In the past 2 weeks we are witnessing a new wave of Google Analytics Spam – language spam and in this post I’ll outline what it is, how it happens and how you can protect your GA accounts from it (to some extent). We first started seeing it on Nov 8, just as the 2016 US presidential elections vote was winding down and it contained the following message:
Secret.ɢoogle.com You are invited! Enter only with this ticket URL. Copy it. Vote for Trump!
The above text is shown in the dimension usually reserved for language information. Such information is sent automatically to GA by most browsers in the form of short abbreviations, such as “en”, “en-gb”, “en-us”, “es”, “fr”, etc.
It is also combined with referral spam, with multiple domains listed as source/medium, including abc.xyz, brateg.xyz, budilneg.xyz, begalka.xyz, bezlimitko.xyz, bukleteg.xyz, boltalko.xyz, biteg.xyz and others. So it is a two-vector attack trying to get the user’s attention to both the fake referrer domains and to the language report, probably because of it’s prominent placement on the Google Analytics “report homepage”:
(Update Dec 14, 2016) – The spam is now coming in with referrer “twitter.com” and “blackhatworld.com“, page title “Vitaly rules google” and language “Vitaly rules google ☆*:｡゜ﾟ･*ヽ(^ᴗ^)ﾉ*･゜ﾟ｡:*☆ ¯\_(ツ)_/¯(ಠ益ಠ)(ಥ‿ಥ)(ʘ‿ʘ)ლ(ಠ_ಠლ)( ͡° ͜ʖ ͡°)ヽ(ﾟДﾟ)ﾉʕ•̫͡•ʔᶘ ᵒᴥᵒᶅ(=^ ^=)oO”
(Update Dec 7, 2016) – The spam is now with referrer “motherboard.vice.com“, full referrer and page title “motherboard.vice.com/read/this-pro-trump-russian-is-spamming-google-analytics” and language “o-o-8-o-o.com search shell is much better than google!“. Our spam blocking solutions – both manual and automatic continue to work and would have blocked it if you had them deployed.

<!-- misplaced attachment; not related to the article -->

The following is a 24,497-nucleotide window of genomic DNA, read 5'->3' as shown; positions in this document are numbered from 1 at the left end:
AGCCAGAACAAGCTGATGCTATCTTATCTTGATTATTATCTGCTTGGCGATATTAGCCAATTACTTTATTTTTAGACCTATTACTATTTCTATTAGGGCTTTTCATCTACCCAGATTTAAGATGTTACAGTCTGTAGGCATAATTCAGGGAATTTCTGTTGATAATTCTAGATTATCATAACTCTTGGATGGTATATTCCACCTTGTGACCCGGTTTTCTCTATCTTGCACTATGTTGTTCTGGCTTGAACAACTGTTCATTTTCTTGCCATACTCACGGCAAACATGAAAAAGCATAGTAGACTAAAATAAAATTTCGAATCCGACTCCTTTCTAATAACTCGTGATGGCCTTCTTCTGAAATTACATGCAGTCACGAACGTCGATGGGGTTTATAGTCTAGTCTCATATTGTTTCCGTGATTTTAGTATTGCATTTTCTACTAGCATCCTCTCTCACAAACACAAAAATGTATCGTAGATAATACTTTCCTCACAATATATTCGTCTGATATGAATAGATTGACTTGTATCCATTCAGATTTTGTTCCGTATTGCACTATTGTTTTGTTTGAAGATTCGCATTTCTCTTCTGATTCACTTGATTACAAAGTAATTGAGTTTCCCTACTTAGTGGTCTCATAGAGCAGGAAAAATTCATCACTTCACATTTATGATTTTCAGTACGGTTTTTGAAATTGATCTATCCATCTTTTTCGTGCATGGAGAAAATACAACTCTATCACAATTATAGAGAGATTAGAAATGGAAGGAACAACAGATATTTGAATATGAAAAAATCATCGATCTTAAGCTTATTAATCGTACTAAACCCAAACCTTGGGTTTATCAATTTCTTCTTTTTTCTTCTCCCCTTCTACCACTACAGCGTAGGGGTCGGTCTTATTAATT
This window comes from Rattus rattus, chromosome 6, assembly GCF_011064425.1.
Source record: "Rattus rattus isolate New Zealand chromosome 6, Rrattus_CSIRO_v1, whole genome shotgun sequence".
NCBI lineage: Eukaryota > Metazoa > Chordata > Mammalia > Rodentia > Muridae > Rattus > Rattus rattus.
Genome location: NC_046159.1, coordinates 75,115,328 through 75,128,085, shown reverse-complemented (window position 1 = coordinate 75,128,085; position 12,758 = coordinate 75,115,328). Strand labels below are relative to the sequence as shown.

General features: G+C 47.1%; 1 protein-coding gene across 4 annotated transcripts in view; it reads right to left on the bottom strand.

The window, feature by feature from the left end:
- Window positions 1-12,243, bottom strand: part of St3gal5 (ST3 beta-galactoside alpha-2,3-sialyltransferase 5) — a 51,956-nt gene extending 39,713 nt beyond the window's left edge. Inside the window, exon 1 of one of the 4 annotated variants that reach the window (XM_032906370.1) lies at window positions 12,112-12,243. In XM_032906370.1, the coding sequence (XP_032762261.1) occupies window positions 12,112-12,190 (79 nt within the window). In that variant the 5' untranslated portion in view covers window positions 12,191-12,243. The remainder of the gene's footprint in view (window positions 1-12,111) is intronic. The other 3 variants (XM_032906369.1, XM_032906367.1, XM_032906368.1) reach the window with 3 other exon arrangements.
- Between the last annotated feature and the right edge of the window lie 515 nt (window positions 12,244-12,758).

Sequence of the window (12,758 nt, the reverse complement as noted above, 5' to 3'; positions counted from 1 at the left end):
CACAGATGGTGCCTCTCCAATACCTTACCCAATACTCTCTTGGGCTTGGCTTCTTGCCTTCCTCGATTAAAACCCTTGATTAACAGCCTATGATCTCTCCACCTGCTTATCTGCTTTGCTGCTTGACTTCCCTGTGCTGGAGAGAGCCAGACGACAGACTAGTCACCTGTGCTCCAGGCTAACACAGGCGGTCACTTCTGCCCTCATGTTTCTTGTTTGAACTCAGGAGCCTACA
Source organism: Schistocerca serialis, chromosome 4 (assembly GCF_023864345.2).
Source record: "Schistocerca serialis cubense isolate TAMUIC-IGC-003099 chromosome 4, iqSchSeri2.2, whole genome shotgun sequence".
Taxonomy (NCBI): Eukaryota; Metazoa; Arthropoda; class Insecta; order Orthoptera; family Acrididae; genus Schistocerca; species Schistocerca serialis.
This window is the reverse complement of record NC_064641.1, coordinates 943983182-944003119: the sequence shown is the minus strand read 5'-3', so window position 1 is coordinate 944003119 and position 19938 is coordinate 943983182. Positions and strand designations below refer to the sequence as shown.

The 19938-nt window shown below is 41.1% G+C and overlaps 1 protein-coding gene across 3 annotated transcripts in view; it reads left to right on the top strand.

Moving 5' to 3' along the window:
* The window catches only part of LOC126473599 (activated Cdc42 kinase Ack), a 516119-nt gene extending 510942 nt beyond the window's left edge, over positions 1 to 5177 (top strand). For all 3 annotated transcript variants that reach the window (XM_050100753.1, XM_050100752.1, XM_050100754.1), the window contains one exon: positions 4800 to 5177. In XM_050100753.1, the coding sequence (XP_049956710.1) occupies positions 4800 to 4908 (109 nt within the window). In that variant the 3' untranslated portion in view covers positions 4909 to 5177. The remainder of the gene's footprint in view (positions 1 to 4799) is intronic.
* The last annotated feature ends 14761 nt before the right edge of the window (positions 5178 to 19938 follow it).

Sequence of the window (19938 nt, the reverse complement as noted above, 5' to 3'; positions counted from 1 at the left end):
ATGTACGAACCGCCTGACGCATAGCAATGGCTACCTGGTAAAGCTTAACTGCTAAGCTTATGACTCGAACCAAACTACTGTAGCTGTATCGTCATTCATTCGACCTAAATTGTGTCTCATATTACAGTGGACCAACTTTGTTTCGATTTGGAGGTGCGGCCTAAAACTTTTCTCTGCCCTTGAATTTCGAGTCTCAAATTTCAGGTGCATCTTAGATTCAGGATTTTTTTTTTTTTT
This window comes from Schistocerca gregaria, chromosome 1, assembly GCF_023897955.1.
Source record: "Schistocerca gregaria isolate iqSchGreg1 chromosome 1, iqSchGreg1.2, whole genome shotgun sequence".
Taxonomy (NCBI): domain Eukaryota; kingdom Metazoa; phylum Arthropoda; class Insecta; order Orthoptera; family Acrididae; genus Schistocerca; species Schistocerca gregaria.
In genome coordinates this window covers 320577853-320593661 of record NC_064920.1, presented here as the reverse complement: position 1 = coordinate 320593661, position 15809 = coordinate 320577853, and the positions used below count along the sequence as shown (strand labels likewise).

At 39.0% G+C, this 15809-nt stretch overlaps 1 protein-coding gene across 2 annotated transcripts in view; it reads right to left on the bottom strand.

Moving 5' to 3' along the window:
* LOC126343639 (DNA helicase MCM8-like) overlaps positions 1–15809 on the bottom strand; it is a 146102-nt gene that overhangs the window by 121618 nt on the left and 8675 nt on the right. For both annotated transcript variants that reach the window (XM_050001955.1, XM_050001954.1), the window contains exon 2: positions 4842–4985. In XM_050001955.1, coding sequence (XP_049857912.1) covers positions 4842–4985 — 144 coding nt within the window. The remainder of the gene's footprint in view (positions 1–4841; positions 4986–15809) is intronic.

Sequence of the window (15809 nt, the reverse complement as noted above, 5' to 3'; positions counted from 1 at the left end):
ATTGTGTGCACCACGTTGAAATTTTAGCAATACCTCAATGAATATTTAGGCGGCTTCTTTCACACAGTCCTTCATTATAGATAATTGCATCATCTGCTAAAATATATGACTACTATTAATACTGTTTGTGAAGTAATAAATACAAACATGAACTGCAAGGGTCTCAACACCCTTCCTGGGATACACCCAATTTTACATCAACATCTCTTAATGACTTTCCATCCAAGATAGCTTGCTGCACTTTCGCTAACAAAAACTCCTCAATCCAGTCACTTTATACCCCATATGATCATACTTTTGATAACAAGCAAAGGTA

(Update Dec 2, 2016) – Over time the spam mutated its referral source to legitimate sites such as “addons.mozilla.org“, “webmasters.stackexchange.com“, “thenextweb.com“, and lately “reddit.com” and is likely to mutate further. It also used “lifehacĸer . com” which mimicks the legitimate lifehacker.com site, but is controlled by the spammer. All our solutions continue to work and block it all.
(Update Nov 28, 2016) – The spam is now also coming in as “Secret.Google.com-Trump” (note that the site is secret.ɢoogle.com, not secret.google.com, these are two completely different domains).
How Big is secret.ɢoogle.com Spam in Google Analytics?
It appears it caught a lot of eyes, as the number of searches for “secret.ɢoogle.com”, “secret.google.com”, and “Secret.ɢoogle.com You are invited! Enter only with this ticket URL. Copy it. Vote for Trump!” quickly surpassed both searches for “google analytics spam” and “google analytics referral spam” combined:
Newer spam such as “o-o-8-o-o.com search shell is much better than google!” and “Vitaly rules google ☆*:｡゜ﾟ･*ヽ(^ᴗ^)ﾉ*･゜ﾟ｡:*☆ ¯\_(ツ)_/¯(ಠ益ಠ)(ಥ‿ಥ)(ʘ‿ʘ)ლ(ಠ_ಠლ)( ͡° ͜ʖ ͡°)ヽ(ﾟДﾟ)ﾉʕ•̫͡•ʔᶘ ᵒᴥᵒᶅ(=^ ^=)oO” also register significant search volumes.
The traffic the spammers artificially generate is also notable since it diverges from the usual referral spam we see – it has a kind of “average” bounce rate, registers over 2.5 pages/sessions and also a very long avg. session duration – over 20 minutes, as seen in the screenshot below: